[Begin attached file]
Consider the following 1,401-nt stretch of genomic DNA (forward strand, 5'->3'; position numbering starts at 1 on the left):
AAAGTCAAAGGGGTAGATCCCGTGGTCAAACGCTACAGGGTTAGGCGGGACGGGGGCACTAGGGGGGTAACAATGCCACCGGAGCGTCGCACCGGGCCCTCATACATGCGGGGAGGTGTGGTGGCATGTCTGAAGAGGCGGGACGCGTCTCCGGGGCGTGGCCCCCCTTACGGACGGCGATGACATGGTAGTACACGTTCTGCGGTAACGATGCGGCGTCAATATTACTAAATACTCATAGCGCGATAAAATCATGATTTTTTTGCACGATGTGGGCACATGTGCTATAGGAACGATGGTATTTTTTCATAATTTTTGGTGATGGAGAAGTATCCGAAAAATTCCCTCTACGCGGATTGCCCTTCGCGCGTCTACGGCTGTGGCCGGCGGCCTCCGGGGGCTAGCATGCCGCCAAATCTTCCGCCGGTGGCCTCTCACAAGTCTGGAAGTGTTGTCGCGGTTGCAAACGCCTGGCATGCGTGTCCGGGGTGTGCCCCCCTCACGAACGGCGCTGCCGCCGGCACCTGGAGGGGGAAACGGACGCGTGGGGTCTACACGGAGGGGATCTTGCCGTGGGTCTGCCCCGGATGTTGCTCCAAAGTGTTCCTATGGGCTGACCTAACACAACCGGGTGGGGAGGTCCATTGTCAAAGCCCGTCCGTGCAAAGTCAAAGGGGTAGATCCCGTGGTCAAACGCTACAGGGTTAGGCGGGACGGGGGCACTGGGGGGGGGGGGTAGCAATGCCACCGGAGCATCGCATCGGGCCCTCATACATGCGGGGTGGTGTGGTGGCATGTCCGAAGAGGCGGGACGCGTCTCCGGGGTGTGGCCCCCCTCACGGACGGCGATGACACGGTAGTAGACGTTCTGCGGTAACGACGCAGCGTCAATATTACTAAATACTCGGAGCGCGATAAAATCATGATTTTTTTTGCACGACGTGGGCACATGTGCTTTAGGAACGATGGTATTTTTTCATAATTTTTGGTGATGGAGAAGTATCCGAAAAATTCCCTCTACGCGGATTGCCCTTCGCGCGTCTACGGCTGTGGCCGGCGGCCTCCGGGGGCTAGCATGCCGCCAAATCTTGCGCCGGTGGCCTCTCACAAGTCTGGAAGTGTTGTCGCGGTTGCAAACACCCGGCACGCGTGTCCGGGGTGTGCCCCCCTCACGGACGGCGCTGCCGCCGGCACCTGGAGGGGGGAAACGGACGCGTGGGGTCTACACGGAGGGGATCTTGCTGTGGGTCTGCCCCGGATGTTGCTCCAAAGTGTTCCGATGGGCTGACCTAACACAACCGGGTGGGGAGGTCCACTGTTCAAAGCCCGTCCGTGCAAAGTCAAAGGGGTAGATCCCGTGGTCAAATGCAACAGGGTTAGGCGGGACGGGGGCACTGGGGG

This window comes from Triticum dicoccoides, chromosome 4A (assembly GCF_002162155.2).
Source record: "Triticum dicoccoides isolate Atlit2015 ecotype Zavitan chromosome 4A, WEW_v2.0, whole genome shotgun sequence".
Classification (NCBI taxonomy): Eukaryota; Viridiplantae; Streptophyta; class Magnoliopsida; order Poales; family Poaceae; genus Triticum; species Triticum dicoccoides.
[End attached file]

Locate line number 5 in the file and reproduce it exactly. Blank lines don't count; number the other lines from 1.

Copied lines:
Classification (NCBI taxonomy): Eukaryota; Viridiplantae; Streptophyta; class Magnoliopsida; order Poales; family Poaceae; genus Triticum; species Triticum dicoccoides.